Fire with Fire

Published: March 23, 2012

By Jim Lichtman
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In the run-up to Super Tuesday, outside political action committees “spent three times as much as the candidates themselves according to a Wall Street Journal analysis…”

“Mitt Romney, Rick Santorum and Newt Gingrich spent a combined $2.4 million on television ads during the last two weeks in Ohio, Oklahoma, Georgia and Tennessee, the contests with the most delegates Tuesday, according to a review of spending on TV commercials. The super PACs supporting their candidacies spent $7.85 million in those states during the same period, according to data these groups are required to file with the Federal Election Commission.”

According to, a Web site run by the non-partisan, non-profit group Center for Responsive Politics that tracks money in politics, “as of March 12, 2012, 371 groups organized as Super PACs have reported total receipts of $130,353,017 and total independent expenditures of $75,318,062 in the 2012 cycle.”

$75 million and we haven’t even finished the GOP primary season yet!

Although Super PACs are prohibited from donating money directly to political candidates, they may, under law, raise unlimited sums of money from corporations, unions, associations and individuals, then spend that money advocating for or against any political candidate.

I’ve written about this before. But to refresh everyone’s political memory, Super PACs came about as a result of two Supreme Court decisions. In Citizens United v. Federal Election Commission, the Court held that the government may not prohibit unions and corporations from making independent expenditures for political purposes. In v. FEC, the Federal Court of Appeals for the D.C. Circuit held that contributions to groups that only make independent expenditures could not be limited.

In January 2010, The New York Times wrote, “The 5-to-4 decision was a vindication, the majority said, of the First Amendment’s most basic free speech principle.”

Writing for the majority, Justice Anthony Kennedy, said that “independent expenditures, including those made by corporations, do not give rise to corruption or the appearance of corruption.”

However, it may surprise you to know that according to a CBS News story, of the $27 million raised by Super PACs in January, 70 percent came from just five individuals: Energy Executive William Dore and investment manager Foster Friess for Rick Santorum; Hedge fund manager and venture capitalist Peter Thiel for Ron Paul; Dallas billionaire Harold Simmons gave to several Super PACs; and Las Vegas casino owner Sheldon Adelson supported Newt Gingrich.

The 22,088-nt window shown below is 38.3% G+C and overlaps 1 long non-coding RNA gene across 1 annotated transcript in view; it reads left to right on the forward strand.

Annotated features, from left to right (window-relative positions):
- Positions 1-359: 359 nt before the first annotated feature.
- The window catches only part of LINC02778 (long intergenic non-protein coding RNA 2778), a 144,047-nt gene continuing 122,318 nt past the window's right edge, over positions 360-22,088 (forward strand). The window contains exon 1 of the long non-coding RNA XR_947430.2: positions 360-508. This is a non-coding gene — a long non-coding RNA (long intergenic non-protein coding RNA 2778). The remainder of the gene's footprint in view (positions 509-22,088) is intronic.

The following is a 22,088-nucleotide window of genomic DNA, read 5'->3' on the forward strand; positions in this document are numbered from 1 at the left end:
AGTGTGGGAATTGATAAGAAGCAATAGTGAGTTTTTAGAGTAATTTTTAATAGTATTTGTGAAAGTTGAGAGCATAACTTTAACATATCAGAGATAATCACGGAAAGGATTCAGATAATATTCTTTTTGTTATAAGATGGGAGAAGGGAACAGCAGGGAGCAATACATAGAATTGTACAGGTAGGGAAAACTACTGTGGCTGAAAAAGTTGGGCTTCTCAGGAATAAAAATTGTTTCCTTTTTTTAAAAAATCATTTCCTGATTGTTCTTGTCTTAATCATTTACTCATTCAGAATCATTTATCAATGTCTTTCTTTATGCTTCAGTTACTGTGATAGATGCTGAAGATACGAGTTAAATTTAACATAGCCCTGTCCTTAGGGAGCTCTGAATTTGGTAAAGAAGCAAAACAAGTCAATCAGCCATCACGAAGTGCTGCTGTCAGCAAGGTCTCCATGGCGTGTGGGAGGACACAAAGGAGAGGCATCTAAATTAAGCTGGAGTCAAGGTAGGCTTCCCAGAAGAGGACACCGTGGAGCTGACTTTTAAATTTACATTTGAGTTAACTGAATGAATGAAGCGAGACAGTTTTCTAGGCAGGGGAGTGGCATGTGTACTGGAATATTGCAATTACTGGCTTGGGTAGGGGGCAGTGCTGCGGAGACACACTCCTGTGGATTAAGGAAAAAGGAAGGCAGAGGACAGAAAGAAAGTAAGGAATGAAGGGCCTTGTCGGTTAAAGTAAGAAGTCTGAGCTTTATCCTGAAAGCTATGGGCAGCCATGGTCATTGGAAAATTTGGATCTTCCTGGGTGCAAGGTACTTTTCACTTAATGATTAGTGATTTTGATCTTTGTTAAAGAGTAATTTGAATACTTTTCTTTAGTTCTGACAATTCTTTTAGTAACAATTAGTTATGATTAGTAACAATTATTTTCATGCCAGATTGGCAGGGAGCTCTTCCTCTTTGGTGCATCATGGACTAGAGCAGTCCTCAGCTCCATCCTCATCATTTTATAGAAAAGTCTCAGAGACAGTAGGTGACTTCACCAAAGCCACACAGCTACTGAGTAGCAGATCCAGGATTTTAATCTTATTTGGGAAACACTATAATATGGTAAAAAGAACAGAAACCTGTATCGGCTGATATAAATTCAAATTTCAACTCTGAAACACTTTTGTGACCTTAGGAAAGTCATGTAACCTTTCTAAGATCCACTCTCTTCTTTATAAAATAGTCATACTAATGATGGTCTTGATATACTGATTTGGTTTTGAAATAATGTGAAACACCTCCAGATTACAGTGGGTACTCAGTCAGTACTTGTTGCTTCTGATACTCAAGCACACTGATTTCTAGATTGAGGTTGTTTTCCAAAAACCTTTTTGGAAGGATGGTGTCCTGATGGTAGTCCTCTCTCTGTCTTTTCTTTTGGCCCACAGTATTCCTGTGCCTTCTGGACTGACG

My question to Justice Kennedy: How does your “appearance of corruption” radar look, now?

The difficult part of this whole issue, of course, is that it pits the First Amendment right of free speech against vast amounts of money in the political process. Worse still, according to Kantar Media’s Campaign Media Analysis Group, “…super PACs, which have run more advertising than the campaigns themselves, have spent 72 percent of their money on negative ads…

“Four years ago, just 6 percent of campaign advertising in the GOP primaries amounted to attacks on other Republicans; in this election, that figure has shot up to more than 50 percent, according to an analysis of advertising trends. And the negative ads are not just more frequent — they also appear to be more vitriolic.”

I’m all for free speech, but in the latest adaptation of bad “reality TV,” the country seems to be divided into two camps,Us v. Them where Them is absolutely convinced that Us is driving the bus off the cliff; and Us is equally convinced that leaving the country to Them would be turning the clocks back to the economic crisis that happened in 2008.

Once against the notion of Super PACs, President Obama now has his own. The New York Times writes, (Mar.13) Priorities USA Action, a super PAC supporting the president’s re-election, will report $2 million in February donations, group officials said, including $1 million from the television host Bill Maher. Those amounts are substantial for Priorities USA and a related group, which together raised about $6.1 million through the end of 2011.”

Currently, the country seems fractured into several groups, the most notable being: Republicans, Democrats, Tea Partiers and Occupiers; and all seem bent on the destruction of the other by whatever means necessary. The problem is that with all of them talking and no one listening, how does the electorate decide who’s right, what’s fair and what’s in the best interests of the country?

“In our seeking for economic and political progress, we all go up, or else we all go down,” Franklin Roosevelt said.

Given the fact that several members of Congress have sworn allegiance to President of Americans for Tax Reform Grover Norquist and taken an absolute pledge never to raise taxes under any circumstances, it seems that they would rather the ship go down before considering anything that smells of compromise.

“The dogmas of the quiet past are inadequate to the stormy present,” Lincoln said. “The occasion is piled high with difficulty, and we must rise with the occasion. As our case is new, so we must think anew and act anew.”

My question this week is this: Do you support or oppose super PACs and why?


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